The Covid-19 pandemic has laid bare deep societal inequalities that are of great concern for adult educators.
Adult education has already been in a difficult situation before Covid-19. Investments in adult education have dramatically decreased in recent years, for example in the UK. It is the “fortified” institutions, those with the most resources and privileged clientele that are best prepared to continue business as usual.
Adult education providers that are struggling with a lack of funding and security and serving a group of people who live in precarious conditions, are particularly hard hit by the current crisis. Learning, teaching and community activities have been disrupted by the requirements of social distancing.
Many learners have no access to the digital world and are left behind when deprived of close personal contact.
The immediate solution has been to move learning, teaching and community activities online.
This move has been promoted by major international organisations, philanthropic foundations and economic-financial groups such as the World Economic Forum who have responded to the crisis by presenting “education technology ‘solutionism’”, opening up public education to the education technology sector. One example of this is UNESCO’s Global Education Coalition #LearningNeverStops.
A related solutionist notion is lifelong learning, which is being invoked in debates on skills required in the coming digital workplaces, and more broadly, as a guiding principle for equipping people with the skills they need to build a better future.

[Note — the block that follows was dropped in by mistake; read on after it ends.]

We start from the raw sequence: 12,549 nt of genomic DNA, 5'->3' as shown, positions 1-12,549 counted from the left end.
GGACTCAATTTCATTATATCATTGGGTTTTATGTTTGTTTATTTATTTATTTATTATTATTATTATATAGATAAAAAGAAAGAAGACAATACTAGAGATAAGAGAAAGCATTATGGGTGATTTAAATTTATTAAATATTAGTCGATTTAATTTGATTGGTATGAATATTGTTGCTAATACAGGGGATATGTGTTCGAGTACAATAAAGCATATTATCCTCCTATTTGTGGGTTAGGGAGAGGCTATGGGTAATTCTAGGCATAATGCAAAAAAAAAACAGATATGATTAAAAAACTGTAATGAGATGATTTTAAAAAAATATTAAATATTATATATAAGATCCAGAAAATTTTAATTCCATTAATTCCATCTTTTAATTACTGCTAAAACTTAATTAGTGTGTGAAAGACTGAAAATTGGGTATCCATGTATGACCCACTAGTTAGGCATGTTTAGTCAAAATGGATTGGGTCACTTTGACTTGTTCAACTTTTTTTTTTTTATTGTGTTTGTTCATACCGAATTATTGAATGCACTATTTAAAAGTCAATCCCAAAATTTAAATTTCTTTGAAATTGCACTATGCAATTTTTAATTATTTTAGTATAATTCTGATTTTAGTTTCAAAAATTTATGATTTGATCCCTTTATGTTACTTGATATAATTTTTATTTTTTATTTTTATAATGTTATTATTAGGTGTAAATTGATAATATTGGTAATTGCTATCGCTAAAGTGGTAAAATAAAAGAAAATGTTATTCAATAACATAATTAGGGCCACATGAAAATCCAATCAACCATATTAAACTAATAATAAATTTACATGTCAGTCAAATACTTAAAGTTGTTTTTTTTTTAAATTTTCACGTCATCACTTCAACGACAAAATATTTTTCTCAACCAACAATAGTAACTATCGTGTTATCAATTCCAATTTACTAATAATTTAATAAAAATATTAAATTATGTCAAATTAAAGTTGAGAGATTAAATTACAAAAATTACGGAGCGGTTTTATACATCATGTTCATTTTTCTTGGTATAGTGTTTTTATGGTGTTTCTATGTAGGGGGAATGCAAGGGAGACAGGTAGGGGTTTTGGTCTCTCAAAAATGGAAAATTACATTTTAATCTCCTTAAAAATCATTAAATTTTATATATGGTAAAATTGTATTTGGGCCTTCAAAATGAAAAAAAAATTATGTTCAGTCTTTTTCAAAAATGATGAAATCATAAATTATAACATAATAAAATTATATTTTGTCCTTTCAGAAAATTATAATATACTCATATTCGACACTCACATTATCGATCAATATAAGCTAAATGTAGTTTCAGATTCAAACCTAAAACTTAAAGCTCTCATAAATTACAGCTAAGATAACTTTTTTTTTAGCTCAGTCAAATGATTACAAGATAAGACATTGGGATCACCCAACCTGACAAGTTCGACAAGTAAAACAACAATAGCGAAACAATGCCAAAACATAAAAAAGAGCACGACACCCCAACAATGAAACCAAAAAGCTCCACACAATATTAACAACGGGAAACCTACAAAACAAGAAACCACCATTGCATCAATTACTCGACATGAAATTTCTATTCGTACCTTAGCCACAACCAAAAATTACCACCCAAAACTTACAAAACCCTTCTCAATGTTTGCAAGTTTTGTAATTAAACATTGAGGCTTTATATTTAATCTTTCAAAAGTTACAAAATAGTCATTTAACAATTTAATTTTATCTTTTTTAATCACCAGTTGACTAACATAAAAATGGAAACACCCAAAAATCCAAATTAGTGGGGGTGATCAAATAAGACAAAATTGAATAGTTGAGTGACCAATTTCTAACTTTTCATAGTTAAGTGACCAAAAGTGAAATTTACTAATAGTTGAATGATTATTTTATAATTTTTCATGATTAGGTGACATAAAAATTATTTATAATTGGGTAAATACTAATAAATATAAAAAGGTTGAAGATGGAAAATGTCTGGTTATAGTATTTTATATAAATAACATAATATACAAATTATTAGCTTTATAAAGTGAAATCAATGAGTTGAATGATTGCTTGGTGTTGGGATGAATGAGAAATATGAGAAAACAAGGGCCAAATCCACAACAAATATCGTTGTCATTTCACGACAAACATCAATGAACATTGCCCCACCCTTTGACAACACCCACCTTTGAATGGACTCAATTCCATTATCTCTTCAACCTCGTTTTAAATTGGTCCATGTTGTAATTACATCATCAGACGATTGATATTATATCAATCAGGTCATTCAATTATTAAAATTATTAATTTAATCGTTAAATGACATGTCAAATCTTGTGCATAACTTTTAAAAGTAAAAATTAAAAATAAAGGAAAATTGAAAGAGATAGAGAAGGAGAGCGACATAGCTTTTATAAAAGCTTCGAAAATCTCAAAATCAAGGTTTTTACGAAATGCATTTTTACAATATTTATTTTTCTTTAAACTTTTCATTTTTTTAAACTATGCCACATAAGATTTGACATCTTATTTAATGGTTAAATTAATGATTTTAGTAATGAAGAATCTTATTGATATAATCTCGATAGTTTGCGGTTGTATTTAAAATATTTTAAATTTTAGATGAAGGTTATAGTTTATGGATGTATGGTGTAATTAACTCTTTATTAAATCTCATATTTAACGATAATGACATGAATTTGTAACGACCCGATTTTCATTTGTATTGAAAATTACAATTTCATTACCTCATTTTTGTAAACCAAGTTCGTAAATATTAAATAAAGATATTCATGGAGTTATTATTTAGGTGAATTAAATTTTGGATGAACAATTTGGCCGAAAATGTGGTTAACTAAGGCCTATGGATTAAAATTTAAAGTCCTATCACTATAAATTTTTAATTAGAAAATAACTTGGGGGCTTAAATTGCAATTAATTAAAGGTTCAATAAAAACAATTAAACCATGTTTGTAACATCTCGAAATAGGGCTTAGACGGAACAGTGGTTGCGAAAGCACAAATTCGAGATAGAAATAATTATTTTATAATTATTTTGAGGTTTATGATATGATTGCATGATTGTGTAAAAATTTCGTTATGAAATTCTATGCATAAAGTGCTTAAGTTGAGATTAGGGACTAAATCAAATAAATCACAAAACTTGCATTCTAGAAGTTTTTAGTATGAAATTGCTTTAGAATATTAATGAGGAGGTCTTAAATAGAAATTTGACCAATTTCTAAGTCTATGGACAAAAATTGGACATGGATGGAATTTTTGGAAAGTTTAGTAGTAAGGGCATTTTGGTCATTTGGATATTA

ARE THE SOLUTIONIST DISCOURSES and technologies the panacea for a democratization of education, or do they represent an instance of “cruel optimism”?
Lauren Berlant has used this term to denote visions of the future that hold promises for upward mobility, job security and equality that our liberal-capitalist societies can no longer keep.
The World Economic Forum’s visions of “the great reset” and the “Fourth Industrial Revolution” are recent examples of this cruel optimism, summoning up a better future that is likely to become reality only for a privileged few.
We have to make sure that this crisis will not only serve digital corporations and privileged groups.
Having recently read many manuscripts from all over the world about the impact of Covid-19 on (adult) education for a special issue I am co-editing, it is clear that moving to online teaching is not the miracle cure that many make it out to be. Many learners have no access to the digital world and are left behind when deprived of close personal contact.
The imposition of social isolation has become a marker of privilege in so far as white collar workers continue to work, earn and learn from home, while those working precarious and low-paid jobs are at greater risk of losing employment and housing.
THE CURRENT CRISIS CERTAINLY OPENS up opportunities to critically examine past practices in light of expanded use of technologies and build a better future in which there will be greater equality of access to lifelong learning.
However, we have to be particularly vigilant and make sure that this crisis will not only serve digital corporations and privileged groups.
Especially adult educators, who stand on the legacy of Paulo Freire, are called upon to contribute to the struggles for a more just and equitable society.
Humanity, democracy and equality cannot be taken for granted and must be defended in these extraordinary times if we want to make sure that a society that tries to minimize risk is not further increasing the risks of its most vulnerable members.